Stress accounts for approximately a third of work-related ill health and is something we all experience sometime or the other during our work stage. It has become a major concern among various organizations creating a major impact on the management and operations of the organization. Most of the stress is caused when the demands at work reach an extreme level. Studies suggest that stress is responsible for several types of chronic health problems like cardiovascular disease, a psychological disorder, etc.
1. Work with your body
Various sorts of things can trigger a stress response, but this response goes beyond the “stress system”. Stress has widespread interactions within our body and can impact on our energy, sleep, dietary preferences, and the immune system. It may seem impossible to change a stressful situation, but we may find ways to support our body with things like better dietary choices and looking after our sleep pattern.
2. Take a step back and relax
We often hold unreasonably high expectations of ourselves at work or don’t take enough time to look after ourselves outside work. We need to identify where we can exert an influence over how we spend our time and where we need to direct our focus. We need to identify our limitations in terms of our skills, focus, and time, and make choices based on what is most important and what may be realistically possible for us.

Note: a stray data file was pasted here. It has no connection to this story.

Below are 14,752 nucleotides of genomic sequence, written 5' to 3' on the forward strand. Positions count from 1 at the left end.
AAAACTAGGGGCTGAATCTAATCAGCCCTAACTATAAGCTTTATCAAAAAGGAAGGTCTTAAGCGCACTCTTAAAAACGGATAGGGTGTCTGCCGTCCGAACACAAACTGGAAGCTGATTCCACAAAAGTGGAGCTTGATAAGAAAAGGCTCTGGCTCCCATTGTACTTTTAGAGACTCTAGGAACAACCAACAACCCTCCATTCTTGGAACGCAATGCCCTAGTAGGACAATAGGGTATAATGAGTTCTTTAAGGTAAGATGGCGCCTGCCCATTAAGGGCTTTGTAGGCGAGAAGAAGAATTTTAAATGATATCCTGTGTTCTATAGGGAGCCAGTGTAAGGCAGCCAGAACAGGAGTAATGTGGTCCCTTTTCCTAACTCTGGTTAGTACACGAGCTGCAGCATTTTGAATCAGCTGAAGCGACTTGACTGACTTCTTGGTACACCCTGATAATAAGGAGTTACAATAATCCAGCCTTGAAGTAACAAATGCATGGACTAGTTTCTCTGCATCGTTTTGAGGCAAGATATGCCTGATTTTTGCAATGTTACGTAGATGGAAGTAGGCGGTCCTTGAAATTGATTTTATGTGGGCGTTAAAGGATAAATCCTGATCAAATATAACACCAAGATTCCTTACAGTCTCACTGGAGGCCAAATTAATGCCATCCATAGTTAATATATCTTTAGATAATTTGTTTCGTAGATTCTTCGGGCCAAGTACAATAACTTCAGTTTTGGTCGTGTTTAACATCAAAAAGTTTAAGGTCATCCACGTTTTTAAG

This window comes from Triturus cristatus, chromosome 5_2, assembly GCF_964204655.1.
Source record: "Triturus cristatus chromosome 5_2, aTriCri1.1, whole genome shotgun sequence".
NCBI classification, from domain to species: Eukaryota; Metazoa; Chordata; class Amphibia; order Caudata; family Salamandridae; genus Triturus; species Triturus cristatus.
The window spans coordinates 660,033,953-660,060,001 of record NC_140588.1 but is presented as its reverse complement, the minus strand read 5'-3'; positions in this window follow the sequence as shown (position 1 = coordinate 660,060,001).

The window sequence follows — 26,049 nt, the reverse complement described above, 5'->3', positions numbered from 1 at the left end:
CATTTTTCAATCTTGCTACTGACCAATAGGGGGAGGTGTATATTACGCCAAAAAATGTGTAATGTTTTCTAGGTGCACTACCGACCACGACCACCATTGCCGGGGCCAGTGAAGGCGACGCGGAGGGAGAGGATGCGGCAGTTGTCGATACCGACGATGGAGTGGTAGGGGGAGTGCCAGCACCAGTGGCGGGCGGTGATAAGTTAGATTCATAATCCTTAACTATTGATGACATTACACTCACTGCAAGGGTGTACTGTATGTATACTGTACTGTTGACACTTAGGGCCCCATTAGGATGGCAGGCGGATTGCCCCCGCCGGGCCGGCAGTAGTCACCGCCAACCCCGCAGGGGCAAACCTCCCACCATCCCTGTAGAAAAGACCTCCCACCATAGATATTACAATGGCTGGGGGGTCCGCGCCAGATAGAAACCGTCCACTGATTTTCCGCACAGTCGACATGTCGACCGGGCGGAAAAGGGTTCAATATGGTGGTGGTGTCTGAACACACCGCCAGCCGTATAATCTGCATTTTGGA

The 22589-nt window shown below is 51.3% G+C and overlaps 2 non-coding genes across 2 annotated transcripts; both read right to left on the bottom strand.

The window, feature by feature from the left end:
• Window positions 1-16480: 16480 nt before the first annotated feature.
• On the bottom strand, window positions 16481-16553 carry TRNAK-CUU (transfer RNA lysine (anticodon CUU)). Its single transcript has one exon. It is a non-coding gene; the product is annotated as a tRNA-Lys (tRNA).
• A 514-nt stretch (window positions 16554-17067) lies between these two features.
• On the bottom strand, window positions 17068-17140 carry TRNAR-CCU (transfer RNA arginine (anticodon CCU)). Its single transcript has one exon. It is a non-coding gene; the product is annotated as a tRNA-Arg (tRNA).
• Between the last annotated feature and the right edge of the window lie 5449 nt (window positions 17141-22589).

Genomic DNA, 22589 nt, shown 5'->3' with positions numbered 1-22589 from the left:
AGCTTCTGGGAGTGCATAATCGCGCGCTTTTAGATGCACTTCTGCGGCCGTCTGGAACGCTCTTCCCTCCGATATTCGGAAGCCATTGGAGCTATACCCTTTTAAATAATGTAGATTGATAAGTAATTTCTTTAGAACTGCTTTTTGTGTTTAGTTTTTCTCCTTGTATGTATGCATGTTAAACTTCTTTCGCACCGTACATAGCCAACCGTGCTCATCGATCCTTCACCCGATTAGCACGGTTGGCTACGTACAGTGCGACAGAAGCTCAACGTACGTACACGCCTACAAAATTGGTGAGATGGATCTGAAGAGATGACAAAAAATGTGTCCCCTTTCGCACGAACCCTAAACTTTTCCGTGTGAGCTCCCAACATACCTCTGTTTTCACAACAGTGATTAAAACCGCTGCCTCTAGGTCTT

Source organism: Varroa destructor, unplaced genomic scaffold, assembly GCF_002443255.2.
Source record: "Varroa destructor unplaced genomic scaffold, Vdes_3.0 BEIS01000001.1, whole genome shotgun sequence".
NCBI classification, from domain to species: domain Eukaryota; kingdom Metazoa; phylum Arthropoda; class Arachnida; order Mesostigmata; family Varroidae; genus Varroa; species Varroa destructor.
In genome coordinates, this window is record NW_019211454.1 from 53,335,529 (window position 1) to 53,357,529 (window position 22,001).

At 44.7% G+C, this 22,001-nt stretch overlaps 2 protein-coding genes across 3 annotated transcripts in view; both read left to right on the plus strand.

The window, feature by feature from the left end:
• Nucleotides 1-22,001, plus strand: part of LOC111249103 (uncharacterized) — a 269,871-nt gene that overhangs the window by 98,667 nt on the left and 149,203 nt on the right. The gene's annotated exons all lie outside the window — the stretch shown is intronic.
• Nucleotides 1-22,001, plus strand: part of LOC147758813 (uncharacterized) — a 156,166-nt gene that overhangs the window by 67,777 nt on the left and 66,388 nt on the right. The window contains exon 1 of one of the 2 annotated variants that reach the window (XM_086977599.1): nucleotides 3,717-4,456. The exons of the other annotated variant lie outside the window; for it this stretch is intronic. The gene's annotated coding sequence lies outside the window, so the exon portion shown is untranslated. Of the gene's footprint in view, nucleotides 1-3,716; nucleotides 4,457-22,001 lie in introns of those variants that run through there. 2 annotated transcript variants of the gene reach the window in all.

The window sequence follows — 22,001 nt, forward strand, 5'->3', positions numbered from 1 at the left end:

3. Engage in De-stress activity
Though our work life contains stress, we need to find ways to punctuate it with non-stressful activities. These can be short or long term: ranging from things like switching off emails for 30 minutes while working on something important or taking five minutes break outside, to regularly isolating a day or a week without high-pressure meetings or deadlines.
4. Listen to your body
Stress doesn’t always manifest in ‘feeling stressed’. It can appear as disrupted sleep, high levels of tension, or poor concentration. Paying attention to these cues can give us a better indication of our mental health. We must be conscious enough to understand that our body communicates with us on multiple levels indicating the requirement of rest for the body.
5. Control your reaction
Our reactions to various stressful situations can play a major part in how they affect us and create more stress. When stress increases its found to alter the way we interpret the world around us and our thoughts. For example, it can change the strategies we use to make decisions towards more habit-based decisions rather than allowing shifts towards flexible decision-making that can contribute to achieving our goals.